In the not-so-distant future, a company called Bradwell Electronics has taken the helm to help the world with a clean water initiative. In The Bradwell Conspiracy, you are playing a character visiting the Stonehenge museum. There is an explosion suddenly, and you wake up with damaged vocal cords. You cannot talk but can interact with a computer assistant program. Eventually, you meet another survivor (at least her voice), through a closed door. The two of you aim to get to safety, but because you cannot talk, you must take pictures and send them to her. It’s the only way you can really interact with Amber, who appears to be the only other human around. The game revolves around solving puzzles with sort of a 3D printing device. You absorb materials and discover blueprints, then create physical copies of what you’ve found. It’s a very original story that unravels as you progress. Secrets gradually become revealed and the truth may surprise you.
Here’s what I liked:
Intriguing Environment — I find the situation the protagonist wakes up to be quite intriguing. I’ve been to a lot of museums and was fascinated. There is no actual museum next to Stonehenge, but I’m now convinced there should be. There are numerous things to look at and read and it’s all connected to the monument as well as the company that is in control. It’s a cool-looking museum, but it’s also partially destroyed. This makes it exciting to explore. I walked around and read just about everything I could so I could soak in what was going on as well as get some information about the monument I really knew nothing about. It was educational and gave me an idea of what the future is like in this fantasy world. Beyond that are employee areas to explore and there are a lot of neat ways you must interact with the world to get to the next area. The progression is smooth, being just the right pace for getting to the next objective.
Story Development — You’re an unlikely piece to the puzzle. You are a civilian who happens to survive an accident and becomes a pawn in unraveling a mystery. Starting off with no clue on what’s going on, you begin to realize there is something amiss. Amber is a joy to help. She asks you to send her pictures of where you are and will respond in funny ways if you send random things unrelated. The progress of the story is steady and makes sense. It seems like just the right pacing. Not too slow, but moves at a momentum that allows you to soak in a realization of corruption.
Creative Puzzles — The phenomenon of 3D printing is extraordinary. It doesn’t even seem possible and has long been a sci-fi element. In this game, you collect blueprints and materials to make them. They are limited in what and how many objects you can create. A lot of the puzzle elements come from limitations and having to keep a healthy stock of material. Make a bridge, then after you cross, collect the plank you used. Besides needing to keep count, you also have to complete somewhat difficult puzzles. One, for example, is moving platforms around and setting up a stopper so that when it rotates, it gets stuck so you can continue on. The application of the 3D printer into creating your own solutions is all about imagination.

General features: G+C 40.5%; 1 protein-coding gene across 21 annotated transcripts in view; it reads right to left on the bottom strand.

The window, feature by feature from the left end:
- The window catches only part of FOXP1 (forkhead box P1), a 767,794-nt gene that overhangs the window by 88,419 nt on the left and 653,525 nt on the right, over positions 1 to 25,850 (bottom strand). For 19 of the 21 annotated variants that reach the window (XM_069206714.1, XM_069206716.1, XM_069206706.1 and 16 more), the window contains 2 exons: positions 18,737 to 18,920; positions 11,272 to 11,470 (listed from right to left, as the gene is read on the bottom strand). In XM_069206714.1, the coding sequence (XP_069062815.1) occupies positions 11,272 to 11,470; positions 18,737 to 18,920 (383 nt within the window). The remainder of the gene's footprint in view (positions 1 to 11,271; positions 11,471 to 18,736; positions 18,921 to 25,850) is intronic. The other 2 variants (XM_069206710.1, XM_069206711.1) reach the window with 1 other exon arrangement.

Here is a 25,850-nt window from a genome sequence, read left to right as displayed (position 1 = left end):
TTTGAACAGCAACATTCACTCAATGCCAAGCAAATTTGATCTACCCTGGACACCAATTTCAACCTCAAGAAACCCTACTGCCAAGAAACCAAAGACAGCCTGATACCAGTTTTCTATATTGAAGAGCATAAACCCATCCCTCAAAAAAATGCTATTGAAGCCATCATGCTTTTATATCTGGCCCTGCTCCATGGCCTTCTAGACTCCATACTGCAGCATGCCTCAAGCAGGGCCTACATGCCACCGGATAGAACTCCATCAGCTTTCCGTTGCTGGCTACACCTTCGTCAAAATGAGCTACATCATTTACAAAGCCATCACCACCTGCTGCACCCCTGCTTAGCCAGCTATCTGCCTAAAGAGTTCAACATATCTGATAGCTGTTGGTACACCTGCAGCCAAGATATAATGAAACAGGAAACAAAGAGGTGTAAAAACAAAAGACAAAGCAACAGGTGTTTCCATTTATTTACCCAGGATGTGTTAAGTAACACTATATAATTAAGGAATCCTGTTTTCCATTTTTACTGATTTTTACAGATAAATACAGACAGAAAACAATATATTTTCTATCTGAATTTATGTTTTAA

Here’s what I didn’t like:
Difficult Item Placement — Controls are hard to get used to, and don’t seem very natural. Using the 3D printing device can be quite awkward at times. I was often pressing random buttons trying to use it. That could be just me, but I wasn’t a fan of the button layout. Placing the actual items proved troublesome. Creating a bridge, for example, was a lot of trial and error. You normally have to turn it sideways to make the item “green” which means it can be placed down. It’s a great concept but poorly executed. It needs a lot of adjustment and can almost ruin the experience for the impatient player.
Lack of Detail — Graphics aren’t bad, but they aren’t entirely good either. It seems like it could use a bit of a makeover. I tried the game on a smartphone and it looked identical. Also, items are used a bit too often. You will see many of the same colors on books and objects. Nothing really made me go “wow” except the initial scene in the beginning. From there, it became quite bland. This is all personal opinion. I do think it got a bit dark at times, which seemed to dampen the overall look. It’s not a horror game! While not impossible to see, it could have been lightened up a little bit.
The campaign was enjoyable with smooth story progression. Puzzles were clever though sometimes hard to pull off because of the awkward controls. The setting is awesome, who doesn’t like a chaotic explosion in a museum? With a unique setting as well as a cool 3D printing mechanism, I think this game is fine how it is, but could use a little improvement in controls and graphics. It seemed kind of blocky with little detail. Yet I did enjoy what I played and it was nothing short of unique, which made me like it. Though I wouldn’t play it a second time, I would love some DLC to be added.
Score: Highly Recommended
The Bradwell Conspiracy was published by Bossa Studios Ltd and developed by A Brave Plan on Xbox One. It was released on October 11, 2019, for $19.99. A copy was provided for review purposes.